Old Dark | John Stilgoe
Ecological urbanism means throwing the switch, letting there be dark.
Urban lifestyles have become dependant on light; they have replaced nocturnal interactions with illuminant experiences. As a consequence, people have become disconnected from the normative interactions with the ecological phenomena only possible at night. This is typical for city dwellers because they have forgotten how to simply be in the dark. They require visual control, and consider darkness as an inconvenience that inhibits perception and their notion of clarity. In the night, they are disoriented, uncomfortable, and are influenced by elements that are out of their control.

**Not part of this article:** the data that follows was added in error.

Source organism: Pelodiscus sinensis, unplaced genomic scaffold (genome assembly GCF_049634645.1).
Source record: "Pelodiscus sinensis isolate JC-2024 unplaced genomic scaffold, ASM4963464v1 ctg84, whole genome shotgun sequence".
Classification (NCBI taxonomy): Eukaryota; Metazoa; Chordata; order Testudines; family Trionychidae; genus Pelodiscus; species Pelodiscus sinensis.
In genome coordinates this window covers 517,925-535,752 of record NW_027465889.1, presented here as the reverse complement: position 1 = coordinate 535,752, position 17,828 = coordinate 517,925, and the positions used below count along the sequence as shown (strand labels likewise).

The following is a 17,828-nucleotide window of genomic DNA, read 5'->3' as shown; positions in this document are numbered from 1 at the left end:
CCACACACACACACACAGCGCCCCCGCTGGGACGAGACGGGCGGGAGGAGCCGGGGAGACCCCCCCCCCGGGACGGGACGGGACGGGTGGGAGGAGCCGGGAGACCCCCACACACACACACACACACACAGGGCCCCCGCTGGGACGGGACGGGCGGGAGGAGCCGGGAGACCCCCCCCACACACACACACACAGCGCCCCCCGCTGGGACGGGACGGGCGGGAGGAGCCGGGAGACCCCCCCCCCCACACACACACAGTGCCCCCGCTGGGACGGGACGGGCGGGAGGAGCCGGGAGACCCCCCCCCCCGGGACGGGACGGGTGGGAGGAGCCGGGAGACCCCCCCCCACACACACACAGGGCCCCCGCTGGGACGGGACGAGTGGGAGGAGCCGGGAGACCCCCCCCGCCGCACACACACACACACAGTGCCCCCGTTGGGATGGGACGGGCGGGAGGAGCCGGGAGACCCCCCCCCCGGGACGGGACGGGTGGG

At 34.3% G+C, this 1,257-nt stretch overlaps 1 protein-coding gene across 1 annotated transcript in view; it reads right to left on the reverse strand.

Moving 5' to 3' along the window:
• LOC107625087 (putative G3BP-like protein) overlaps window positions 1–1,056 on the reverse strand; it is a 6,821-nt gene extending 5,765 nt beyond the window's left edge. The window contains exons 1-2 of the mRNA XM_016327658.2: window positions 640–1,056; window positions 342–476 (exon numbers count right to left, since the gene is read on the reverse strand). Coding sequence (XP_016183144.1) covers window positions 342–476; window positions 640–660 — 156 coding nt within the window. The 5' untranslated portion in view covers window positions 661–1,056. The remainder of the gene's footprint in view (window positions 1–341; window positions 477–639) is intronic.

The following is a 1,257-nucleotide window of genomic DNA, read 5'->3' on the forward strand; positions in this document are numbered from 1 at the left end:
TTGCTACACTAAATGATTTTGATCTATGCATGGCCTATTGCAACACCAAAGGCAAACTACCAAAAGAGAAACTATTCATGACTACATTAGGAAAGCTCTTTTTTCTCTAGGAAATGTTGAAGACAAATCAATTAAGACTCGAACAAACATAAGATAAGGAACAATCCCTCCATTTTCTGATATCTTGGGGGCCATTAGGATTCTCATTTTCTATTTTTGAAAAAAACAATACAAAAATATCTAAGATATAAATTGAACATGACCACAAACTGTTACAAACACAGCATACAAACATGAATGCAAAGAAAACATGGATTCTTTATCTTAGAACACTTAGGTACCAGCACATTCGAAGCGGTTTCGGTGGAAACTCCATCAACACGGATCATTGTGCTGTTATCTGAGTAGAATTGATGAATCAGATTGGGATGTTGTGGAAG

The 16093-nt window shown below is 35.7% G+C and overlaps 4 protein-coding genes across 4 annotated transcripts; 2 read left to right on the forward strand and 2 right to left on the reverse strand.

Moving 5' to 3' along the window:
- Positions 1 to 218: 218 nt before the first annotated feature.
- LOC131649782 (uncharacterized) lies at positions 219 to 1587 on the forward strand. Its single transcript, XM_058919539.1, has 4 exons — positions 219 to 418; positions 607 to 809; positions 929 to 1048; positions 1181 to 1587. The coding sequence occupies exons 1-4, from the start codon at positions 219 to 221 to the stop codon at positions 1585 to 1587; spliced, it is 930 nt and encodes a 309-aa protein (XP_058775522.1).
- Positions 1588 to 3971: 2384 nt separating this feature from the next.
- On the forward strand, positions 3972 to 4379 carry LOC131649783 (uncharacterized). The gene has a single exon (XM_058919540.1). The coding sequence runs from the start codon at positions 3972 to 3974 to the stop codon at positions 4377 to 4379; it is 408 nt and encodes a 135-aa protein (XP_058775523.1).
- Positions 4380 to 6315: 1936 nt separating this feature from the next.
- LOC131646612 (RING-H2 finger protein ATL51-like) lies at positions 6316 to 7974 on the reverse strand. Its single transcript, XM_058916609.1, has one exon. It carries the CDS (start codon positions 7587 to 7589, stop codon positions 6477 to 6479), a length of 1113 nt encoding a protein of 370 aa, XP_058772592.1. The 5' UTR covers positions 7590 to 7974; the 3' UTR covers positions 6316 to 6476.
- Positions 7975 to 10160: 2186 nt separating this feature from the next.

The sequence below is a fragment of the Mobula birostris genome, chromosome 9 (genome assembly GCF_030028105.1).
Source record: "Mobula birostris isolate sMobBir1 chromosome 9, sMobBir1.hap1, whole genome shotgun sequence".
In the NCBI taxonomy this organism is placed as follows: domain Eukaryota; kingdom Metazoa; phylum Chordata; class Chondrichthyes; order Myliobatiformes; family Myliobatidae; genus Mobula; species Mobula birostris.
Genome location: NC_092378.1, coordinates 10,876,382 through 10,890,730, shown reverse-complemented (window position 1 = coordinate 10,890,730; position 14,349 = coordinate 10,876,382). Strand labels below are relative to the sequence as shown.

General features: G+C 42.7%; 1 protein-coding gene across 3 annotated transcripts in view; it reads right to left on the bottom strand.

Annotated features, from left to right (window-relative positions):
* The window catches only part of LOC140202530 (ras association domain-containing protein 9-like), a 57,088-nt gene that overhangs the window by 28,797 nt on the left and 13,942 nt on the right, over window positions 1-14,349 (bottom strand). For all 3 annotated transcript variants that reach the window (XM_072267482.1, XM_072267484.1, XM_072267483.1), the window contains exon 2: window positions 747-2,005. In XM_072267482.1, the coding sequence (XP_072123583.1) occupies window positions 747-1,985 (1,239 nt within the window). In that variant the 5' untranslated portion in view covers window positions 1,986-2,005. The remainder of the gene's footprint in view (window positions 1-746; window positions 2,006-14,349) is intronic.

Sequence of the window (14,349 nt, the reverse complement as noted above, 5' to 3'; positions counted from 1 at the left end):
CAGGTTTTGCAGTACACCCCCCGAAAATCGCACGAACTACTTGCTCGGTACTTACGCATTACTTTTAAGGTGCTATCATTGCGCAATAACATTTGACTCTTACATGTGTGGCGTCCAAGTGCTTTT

Moreover, city residents have an uninformed conception of the overall value associated with nocturnal processes. In Old Dark, John Stilgoe asserts that the interactive opportunities that can only occur at night consider the following:
Roaming in the dark on moonlit, starlit, and dark-as-pocket nights let the attentive hear and sometimes se what the illumined miss, often in the purlieus of cities in down-scale space.
While implementing nocturnal ecological qualities to the city creates environmental benefits, this modification also facilitates the collective improvement of the urban lifestyle. By introducing nocturnal ecological processes to the urban context, people could become less dependent on illuminant infrastructures, and ultimately expand their environmental awareness. Furthermore, this reconfigured lifestyle is one solution that assists societal embracement of ecological urbanism.
(Source: Flickr / loveandtimetravel)